Using Raman to Monitor Osteoporosis Therapy


In a recent study published in the Journal of Raman Spectroscopy, scientists J. Renwick Beattie of Causeway Enterprise Agency in Ballycastle, UK and Mark R. Towler of the Missouri University of Science and Technology in Rolla, Missouri used Raman spectroscopy to monitor postmenopausual osteoporosis (1).

3d rendered, medically accurate illustration of osteoporosis | Image Credit: © Sebastian Kaulitzki -

3d rendered, medically accurate illustration of osteoporosis | Image Credit: © Sebastian Kaulitzki -

Osteoporosis is a disease that weakens bones to the point of brittleness, which can make actions like falling or bending over dangerous. Since bone is living tissue that constantly breaks down and replaces itself, osteoporosis occurs when new bone creation does not keep up with the rate at which old bone is broken down (2). There are multiple ways to treat osteoporosis, one of which involves bisphosphonate-based pharmacological therapy (1). It reduces the risk of fracture, but this process cannot be fully explained by just looking at how bone mineral density is modified. More bone quality aspects that affect fragility must be better understood, as well as methods that can help monitor them.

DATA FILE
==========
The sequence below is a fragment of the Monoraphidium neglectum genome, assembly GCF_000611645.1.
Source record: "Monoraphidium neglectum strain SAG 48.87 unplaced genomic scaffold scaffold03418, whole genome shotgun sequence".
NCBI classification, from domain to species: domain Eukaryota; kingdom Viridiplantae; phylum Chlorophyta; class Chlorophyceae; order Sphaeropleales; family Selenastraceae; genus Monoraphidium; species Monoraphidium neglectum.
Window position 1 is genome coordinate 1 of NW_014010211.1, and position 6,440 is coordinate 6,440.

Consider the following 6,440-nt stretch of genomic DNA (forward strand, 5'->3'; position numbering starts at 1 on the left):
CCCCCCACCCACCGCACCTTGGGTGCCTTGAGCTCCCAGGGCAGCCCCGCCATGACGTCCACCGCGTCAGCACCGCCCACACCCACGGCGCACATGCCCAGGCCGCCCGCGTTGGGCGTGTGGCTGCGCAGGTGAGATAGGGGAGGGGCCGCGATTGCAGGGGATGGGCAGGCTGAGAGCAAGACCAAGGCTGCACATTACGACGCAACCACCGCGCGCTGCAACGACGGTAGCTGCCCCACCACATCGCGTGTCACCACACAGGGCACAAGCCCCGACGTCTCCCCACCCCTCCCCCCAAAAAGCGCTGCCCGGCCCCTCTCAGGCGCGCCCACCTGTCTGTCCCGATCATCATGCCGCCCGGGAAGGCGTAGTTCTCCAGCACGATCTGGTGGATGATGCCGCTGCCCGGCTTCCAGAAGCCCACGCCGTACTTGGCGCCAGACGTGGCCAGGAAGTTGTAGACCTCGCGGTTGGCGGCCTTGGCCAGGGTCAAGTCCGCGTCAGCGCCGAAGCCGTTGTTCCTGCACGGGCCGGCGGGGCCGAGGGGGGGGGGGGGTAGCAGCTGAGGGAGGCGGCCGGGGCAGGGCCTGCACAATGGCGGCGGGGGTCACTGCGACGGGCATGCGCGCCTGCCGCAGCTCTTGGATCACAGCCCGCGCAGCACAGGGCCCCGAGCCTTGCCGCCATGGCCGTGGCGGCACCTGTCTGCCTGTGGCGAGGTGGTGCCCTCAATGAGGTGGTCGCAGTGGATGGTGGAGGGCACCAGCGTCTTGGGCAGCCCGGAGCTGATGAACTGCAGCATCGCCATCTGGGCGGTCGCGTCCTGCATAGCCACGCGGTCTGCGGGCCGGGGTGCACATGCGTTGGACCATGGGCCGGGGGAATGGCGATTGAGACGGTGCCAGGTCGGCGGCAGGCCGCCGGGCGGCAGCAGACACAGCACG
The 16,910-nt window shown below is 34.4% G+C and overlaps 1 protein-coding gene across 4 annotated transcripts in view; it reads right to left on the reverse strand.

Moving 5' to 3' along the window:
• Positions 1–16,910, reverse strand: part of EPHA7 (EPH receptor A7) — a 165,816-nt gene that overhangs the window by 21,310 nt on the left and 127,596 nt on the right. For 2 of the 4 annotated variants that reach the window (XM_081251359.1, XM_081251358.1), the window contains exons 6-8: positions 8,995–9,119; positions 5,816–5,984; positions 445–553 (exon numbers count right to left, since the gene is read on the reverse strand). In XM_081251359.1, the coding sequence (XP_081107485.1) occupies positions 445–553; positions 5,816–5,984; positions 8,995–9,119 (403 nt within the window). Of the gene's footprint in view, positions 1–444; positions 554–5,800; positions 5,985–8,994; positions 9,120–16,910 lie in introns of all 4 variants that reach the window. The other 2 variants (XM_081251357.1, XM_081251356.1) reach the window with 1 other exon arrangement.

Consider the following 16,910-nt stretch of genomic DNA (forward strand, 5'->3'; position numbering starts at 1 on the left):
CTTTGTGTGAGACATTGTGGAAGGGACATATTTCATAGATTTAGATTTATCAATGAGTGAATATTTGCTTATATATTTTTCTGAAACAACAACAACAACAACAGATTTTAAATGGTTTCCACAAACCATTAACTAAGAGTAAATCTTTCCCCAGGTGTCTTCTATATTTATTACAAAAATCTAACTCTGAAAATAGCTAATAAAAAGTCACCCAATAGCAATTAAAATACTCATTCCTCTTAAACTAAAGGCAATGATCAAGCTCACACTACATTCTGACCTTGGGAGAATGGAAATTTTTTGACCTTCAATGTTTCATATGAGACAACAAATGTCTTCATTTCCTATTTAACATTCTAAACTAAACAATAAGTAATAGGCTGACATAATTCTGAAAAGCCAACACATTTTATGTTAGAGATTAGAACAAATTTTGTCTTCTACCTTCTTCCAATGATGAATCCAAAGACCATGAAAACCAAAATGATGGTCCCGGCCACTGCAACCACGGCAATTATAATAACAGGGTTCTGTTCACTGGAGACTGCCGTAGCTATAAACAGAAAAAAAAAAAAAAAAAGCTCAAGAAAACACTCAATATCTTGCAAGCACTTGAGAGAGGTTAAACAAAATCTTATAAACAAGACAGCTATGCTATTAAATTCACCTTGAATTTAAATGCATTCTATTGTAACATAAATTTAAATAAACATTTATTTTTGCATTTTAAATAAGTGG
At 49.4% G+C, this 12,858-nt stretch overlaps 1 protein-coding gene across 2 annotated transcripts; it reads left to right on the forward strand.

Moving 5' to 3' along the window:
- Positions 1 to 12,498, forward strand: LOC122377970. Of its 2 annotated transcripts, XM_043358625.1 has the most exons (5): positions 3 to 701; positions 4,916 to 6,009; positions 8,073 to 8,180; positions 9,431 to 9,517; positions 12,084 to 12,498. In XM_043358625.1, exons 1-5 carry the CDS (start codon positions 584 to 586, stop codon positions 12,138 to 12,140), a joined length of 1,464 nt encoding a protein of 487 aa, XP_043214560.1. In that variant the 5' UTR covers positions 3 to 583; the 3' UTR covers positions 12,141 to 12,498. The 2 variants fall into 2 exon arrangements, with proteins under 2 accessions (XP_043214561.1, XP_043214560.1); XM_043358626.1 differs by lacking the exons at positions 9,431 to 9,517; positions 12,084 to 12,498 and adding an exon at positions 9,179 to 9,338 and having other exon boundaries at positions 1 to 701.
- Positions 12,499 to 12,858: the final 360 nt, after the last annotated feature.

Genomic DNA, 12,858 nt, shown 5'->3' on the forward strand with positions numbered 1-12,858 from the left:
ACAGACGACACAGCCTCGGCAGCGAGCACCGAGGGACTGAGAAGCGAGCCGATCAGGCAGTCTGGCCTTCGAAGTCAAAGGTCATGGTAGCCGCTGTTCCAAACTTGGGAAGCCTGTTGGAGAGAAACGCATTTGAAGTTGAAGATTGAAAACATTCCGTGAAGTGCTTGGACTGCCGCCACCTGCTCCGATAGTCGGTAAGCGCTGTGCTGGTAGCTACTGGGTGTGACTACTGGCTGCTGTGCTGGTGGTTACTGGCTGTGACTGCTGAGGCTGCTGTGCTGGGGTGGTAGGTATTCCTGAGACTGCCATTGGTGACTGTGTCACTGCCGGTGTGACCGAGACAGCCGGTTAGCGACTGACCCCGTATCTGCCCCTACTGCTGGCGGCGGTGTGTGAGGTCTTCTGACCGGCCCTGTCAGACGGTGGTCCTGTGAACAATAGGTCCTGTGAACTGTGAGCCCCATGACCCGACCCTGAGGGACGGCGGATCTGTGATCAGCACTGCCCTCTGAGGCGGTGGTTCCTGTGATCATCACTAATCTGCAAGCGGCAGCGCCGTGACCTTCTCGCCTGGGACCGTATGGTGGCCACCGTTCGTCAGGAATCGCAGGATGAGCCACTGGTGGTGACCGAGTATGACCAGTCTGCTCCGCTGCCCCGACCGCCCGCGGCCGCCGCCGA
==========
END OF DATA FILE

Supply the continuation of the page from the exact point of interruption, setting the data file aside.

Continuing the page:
According to the scientists, factors that influence bone collagen remodeling can also remodel keratin in parallel processes (1). As such, this study involves the comparison of human fingernail clippings from different subjects, some of which are clippings with bone active pharmaceutical intervention, and some without. Using a discriminant model, the scientists were able to identify nails from patients that were treatment-naïve and treated with an area under a 71% curve in the test set. A time series of changes relative to the baseline showed that after 1 year, the treated group’s scores (95 confidence interval 37% to 377% change) were different from the 12-week measurements (-198% to 34%), and scores from untreated subjects (-92% to -674%).

After analyzing the spectral differences and model coefficients, the scientists noticed features that were inverse to ones observed in three previous osteoporosis models; this indicated that treatment was reversing damaged protein structures. These findings provide evidence that bone active medication can systemically influence keratin structures in humans, helping us understand some of the underlying mechanisms. Bisphosphonates can have a direct influence on protein structures, making these effects worth investigating further.


(1) Beattie, J. R.; Towler, M. R. Raman Spectroscopy as a Tool for Monitoring Osteoporosis Therapy in Postmenopausal Osteoporosis. J. Raman Spectrosc. 2023, 54 (12), 1399­–1407. DOI: 10.1002/jrs.6602

(2) Osteoporosis. Mayo Foundation for Medical Education and Research (MFMER) 2024. (accessed 2024-3-5)

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